Now look at the following conditionals and note where the sufficient conditions are located, and where the necessary conditions are located:

If Mark’s the Pope, then he’s Catholic.

If Jane’s a wife, she’s married.

If you can buy a drink, then you’re at least 21.

If you’re a cat, you’re a mammal.

If you can vote, you’re a citizen.

Note that the sufficient condition is in the antecedent each time, and the necessary condition is in the consequent each time.

I said a minute ago, that a necessary condition can be expressed as “only if.”  Restate these conditions using “only if,” and notice what happens:

Mark’s the Pope only if he’s Catholic.

Jane’s a wife only if she’s married.

You can by a drink only if you’re at least 21.

You’re a cat only if you’re a mammal.

You can vote only if you’re a citizen.

What happened is we dropped “if” off the beginning and inserted “only if” where “then” might have been before, namely, in the role of introducing the consequent.

Three things should be clear:

a) a sufficient condition is quite different from a necessary condition,

b) a sufficient condition goes in the antecedent, a necessary condition goes in the consequent, and

c) “if” introduces a sufficient condition, but “only if” or “then” introduces a necessary condition.

And something follows from all this:  “if” does not mean the same thing as “only if.”   And if we use “if” as though it meant the same thing as “only if,” we deceive ourselves and others (without even knowing it).  Let’s go back to the example that started all this trouble:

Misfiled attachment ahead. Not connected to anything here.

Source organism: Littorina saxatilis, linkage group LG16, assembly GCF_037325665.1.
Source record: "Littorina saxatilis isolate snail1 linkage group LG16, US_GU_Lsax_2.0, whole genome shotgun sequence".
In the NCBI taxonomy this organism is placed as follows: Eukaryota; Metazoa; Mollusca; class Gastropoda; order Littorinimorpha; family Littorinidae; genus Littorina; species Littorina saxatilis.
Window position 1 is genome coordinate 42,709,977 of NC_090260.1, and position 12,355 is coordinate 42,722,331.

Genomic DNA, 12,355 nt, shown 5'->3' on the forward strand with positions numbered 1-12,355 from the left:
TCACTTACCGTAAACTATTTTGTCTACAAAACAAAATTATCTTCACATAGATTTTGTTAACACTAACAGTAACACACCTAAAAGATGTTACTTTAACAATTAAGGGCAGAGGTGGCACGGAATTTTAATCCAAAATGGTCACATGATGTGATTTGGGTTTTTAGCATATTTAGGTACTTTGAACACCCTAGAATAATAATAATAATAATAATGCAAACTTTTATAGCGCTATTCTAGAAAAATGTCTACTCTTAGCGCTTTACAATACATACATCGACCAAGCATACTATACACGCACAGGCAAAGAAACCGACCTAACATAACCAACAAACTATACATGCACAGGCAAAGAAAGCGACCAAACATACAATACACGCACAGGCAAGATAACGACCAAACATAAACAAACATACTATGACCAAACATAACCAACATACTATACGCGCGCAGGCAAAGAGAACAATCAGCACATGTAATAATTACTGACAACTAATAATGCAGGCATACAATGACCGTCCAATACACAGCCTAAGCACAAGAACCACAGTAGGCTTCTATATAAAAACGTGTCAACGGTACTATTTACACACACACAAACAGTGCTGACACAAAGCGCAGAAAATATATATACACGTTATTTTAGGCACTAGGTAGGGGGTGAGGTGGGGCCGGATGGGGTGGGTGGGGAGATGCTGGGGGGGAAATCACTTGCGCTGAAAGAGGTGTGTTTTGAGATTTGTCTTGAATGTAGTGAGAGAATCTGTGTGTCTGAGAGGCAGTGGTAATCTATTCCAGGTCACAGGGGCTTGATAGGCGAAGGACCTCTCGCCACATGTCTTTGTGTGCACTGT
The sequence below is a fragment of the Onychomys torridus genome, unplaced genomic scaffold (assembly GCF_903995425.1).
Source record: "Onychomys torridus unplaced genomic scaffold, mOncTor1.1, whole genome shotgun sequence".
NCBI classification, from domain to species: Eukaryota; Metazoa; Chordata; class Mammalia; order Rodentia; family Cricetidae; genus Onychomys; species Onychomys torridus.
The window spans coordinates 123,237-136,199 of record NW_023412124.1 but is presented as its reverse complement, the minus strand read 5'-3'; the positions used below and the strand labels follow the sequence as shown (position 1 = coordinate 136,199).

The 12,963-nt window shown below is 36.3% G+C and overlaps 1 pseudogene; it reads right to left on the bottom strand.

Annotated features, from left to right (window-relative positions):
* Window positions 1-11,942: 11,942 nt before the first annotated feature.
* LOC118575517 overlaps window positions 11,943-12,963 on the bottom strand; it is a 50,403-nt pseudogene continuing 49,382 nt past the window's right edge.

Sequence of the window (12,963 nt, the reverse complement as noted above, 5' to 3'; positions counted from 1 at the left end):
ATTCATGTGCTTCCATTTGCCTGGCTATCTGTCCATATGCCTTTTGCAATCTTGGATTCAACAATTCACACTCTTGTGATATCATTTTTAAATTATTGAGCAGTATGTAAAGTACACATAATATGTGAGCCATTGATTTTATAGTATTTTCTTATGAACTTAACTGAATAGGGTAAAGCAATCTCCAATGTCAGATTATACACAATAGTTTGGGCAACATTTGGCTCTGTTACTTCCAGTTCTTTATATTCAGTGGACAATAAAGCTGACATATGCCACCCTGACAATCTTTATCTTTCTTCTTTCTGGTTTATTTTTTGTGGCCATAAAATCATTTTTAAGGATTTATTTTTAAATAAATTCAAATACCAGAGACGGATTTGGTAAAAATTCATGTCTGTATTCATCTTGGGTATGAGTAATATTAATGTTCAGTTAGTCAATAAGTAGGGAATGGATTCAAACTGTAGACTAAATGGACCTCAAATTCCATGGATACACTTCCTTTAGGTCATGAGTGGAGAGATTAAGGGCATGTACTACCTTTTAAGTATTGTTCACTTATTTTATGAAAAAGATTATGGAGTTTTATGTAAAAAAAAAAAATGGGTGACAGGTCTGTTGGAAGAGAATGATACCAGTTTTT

If you’re at least 21, you can buy a drink, but you aren’t so you can’t.

Does anything now appear suspicious about that?   The conditional premise expresses a necessary condition as though it were a sufficient condition. And that means that that premise is false after all (in that other conditions also have to met, such as having some money).  The truth is: If you can buy a drink, you’re at least 21. (You can buy a drink only if you’re at least 21; you can’t buy a drink unless you’re at least 21; being at least 21 is a necessary condition for buying a drink.)

If we rebuild the argument expressing the necessary condition where it should be expressed, in the consequent, the invalidity goes away:

If you can buy a drink, you’re at least 21, but you’re not, so you can’t.

The form here is  If p, then q.  Not q. Therefore not p.

Instead of an antecedent being denied as before, it is the consequent that is denied.  This form of argument (which you could call Denying the Consequent, but we’ll call it by its Latin name “modus tollens”) is thoroughly reliable, it is valid. You will never build a counterexample to it.

Denying the Antecedent is an example of what’s called a Formal Fallacy, and it’s easy to see why. The problem is due strictly to the form of the argument. It is the form of an argument that makes it valid if it is valid, and it is the form that makes it invalid if it is invalid.  The content has nothing to do with whether the argument is valid or invalid –the content only helps us see the invalidity through an example: a counter-example is an illustration of the claim that an argument form is invalid. You illustrate this by providing a case of the form in which the premises are all true and the conclusion is false, which violates the definition of “valid.”